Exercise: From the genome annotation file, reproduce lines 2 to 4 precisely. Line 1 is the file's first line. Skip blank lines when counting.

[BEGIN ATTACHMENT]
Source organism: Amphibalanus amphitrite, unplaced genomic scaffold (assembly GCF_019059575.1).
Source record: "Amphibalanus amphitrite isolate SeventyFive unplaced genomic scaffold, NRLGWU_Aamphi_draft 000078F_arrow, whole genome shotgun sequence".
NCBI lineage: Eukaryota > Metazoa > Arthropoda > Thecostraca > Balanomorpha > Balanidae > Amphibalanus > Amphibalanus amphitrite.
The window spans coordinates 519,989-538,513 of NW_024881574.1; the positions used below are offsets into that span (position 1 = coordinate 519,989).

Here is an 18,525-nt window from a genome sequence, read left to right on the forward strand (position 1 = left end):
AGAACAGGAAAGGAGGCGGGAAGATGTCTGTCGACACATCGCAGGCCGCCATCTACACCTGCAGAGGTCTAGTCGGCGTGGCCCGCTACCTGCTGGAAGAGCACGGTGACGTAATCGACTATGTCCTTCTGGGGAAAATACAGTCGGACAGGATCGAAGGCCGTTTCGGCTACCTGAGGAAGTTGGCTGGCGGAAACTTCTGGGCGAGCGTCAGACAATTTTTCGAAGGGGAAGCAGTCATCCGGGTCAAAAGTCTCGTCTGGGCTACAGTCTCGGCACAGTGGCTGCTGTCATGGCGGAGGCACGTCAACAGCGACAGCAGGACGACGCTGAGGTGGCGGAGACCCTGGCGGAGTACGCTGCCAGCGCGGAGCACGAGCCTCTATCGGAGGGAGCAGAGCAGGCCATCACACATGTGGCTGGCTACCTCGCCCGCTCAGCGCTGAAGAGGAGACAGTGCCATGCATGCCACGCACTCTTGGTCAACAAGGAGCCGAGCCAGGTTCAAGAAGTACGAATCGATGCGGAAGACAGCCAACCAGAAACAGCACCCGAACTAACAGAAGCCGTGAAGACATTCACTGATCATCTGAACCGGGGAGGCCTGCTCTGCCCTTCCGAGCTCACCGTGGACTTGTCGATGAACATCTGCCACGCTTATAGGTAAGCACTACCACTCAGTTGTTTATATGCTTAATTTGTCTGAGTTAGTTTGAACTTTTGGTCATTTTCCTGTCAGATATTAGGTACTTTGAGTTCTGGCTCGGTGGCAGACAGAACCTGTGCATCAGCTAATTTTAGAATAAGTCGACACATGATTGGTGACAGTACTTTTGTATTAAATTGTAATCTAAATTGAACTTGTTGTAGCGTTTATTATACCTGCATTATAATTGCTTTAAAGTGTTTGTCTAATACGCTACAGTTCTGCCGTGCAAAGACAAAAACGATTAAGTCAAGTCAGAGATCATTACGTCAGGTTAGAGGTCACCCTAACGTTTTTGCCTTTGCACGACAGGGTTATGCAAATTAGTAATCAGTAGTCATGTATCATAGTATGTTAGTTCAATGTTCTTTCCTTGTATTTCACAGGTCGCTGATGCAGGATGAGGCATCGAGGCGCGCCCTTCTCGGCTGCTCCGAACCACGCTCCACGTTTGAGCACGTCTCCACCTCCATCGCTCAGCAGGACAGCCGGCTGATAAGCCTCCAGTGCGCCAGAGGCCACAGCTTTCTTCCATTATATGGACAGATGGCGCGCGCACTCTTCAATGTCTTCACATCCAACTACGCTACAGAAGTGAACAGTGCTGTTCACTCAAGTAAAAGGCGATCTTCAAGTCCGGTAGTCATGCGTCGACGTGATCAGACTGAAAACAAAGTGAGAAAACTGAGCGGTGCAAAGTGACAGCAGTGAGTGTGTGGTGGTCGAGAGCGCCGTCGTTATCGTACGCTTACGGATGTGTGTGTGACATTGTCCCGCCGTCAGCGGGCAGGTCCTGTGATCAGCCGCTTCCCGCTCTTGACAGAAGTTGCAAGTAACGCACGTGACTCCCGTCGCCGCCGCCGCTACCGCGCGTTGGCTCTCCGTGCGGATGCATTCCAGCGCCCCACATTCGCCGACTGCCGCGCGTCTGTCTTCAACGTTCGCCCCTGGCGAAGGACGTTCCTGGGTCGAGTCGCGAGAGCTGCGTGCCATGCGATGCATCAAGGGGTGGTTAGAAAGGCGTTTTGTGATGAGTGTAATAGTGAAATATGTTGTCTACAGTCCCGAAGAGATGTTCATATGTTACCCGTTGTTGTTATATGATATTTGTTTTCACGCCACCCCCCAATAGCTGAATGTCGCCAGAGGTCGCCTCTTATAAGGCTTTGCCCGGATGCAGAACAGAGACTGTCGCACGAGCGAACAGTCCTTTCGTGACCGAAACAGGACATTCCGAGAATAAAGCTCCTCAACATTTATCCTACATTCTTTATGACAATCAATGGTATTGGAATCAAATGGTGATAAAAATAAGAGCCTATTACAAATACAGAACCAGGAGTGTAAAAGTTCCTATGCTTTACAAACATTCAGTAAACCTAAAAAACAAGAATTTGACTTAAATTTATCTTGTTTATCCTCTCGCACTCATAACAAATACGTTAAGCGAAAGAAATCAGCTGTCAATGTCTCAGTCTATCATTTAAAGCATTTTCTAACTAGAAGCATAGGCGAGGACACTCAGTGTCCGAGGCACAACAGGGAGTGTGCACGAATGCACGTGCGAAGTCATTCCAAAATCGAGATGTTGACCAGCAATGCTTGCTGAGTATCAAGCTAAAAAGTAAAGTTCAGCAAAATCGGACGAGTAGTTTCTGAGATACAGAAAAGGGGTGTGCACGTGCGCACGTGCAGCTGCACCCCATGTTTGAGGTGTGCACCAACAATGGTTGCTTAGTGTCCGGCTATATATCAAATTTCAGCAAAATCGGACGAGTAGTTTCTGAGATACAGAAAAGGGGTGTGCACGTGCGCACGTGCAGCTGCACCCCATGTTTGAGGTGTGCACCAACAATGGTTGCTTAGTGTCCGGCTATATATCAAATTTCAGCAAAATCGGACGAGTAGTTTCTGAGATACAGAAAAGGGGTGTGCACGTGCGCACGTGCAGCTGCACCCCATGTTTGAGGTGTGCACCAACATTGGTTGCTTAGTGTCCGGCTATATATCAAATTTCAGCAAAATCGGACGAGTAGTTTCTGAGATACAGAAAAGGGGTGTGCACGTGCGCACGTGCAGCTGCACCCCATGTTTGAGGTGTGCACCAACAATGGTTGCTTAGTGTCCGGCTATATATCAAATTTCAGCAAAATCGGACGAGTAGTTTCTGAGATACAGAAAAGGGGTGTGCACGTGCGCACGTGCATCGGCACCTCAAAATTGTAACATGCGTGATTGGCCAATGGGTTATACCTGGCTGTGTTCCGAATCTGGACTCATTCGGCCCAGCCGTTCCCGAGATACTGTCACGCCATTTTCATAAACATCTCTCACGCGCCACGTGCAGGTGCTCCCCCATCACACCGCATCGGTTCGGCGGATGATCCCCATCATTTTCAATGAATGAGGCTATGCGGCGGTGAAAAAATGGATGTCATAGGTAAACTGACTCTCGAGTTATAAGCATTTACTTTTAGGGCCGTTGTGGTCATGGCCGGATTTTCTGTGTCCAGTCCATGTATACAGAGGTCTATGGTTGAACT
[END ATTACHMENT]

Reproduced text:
Source record: "Amphibalanus amphitrite isolate SeventyFive unplaced genomic scaffold, NRLGWU_Aamphi_draft 000078F_arrow, whole genome shotgun sequence".
NCBI lineage: Eukaryota > Metazoa > Arthropoda > Thecostraca > Balanomorpha > Balanidae > Amphibalanus > Amphibalanus amphitrite.
The window spans coordinates 519,989-538,513 of NW_024881574.1; the positions used below are offsets into that span (position 1 = coordinate 519,989).